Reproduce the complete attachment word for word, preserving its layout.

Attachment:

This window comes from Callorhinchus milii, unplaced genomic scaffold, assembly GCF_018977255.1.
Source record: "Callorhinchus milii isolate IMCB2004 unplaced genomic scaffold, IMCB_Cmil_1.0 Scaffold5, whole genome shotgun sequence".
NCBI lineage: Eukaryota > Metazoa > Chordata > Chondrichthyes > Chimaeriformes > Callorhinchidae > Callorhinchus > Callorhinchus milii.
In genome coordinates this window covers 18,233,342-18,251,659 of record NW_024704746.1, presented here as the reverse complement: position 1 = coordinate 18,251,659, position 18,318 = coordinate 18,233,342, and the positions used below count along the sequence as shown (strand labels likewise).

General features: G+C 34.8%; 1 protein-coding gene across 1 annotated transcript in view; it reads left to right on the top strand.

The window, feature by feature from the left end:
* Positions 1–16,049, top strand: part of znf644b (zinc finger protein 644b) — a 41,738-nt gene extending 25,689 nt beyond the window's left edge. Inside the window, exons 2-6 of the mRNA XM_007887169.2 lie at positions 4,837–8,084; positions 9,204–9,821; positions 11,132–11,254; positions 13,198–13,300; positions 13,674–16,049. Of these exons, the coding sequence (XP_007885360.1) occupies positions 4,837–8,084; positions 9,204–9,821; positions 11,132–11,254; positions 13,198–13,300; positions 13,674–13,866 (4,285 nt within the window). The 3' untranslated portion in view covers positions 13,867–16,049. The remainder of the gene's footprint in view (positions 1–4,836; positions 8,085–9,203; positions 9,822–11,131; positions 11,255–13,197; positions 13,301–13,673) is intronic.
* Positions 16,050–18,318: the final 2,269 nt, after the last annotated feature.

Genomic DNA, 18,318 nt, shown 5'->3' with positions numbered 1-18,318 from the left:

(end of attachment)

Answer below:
This window comes from Callorhinchus milii, unplaced genomic scaffold, assembly GCF_018977255.1.
Source record: "Callorhinchus milii isolate IMCB2004 unplaced genomic scaffold, IMCB_Cmil_1.0 Scaffold5, whole genome shotgun sequence".
NCBI lineage: Eukaryota > Metazoa > Chordata > Chondrichthyes > Chimaeriformes > Callorhinchidae > Callorhinchus > Callorhinchus milii.
In genome coordinates this window covers 18,233,342-18,251,659 of record NW_024704746.1, presented here as the reverse complement: position 1 = coordinate 18,251,659, position 18,318 = coordinate 18,233,342, and the positions used below count along the sequence as shown (strand labels likewise).

General features: G+C 34.8%; 1 protein-coding gene across 1 annotated transcript in view; it reads left to right on the top strand.

The window, feature by feature from the left end:
* Positions 1–16,049, top strand: part of znf644b (zinc finger protein 644b) — a 41,738-nt gene extending 25,689 nt beyond the window's left edge. Inside the window, exons 2-6 of the mRNA XM_007887169.2 lie at positions 4,837–8,084; positions 9,204–9,821; positions 11,132–11,254; positions 13,198–13,300; positions 13,674–16,049. Of these exons, the coding sequence (XP_007885360.1) occupies positions 4,837–8,084; positions 9,204–9,821; positions 11,132–11,254; positions 13,198–13,300; positions 13,674–13,866 (4,285 nt within the window). The 3' untranslated portion in view covers positions 13,867–16,049. The remainder of the gene's footprint in view (positions 1–4,836; positions 8,085–9,203; positions 9,822–11,131; positions 11,255–13,197; positions 13,301–13,673) is intronic.
* Positions 16,050–18,318: the final 2,269 nt, after the last annotated feature.

Genomic DNA, 18,318 nt, shown 5'->3' with positions numbered 1-18,318 from the left: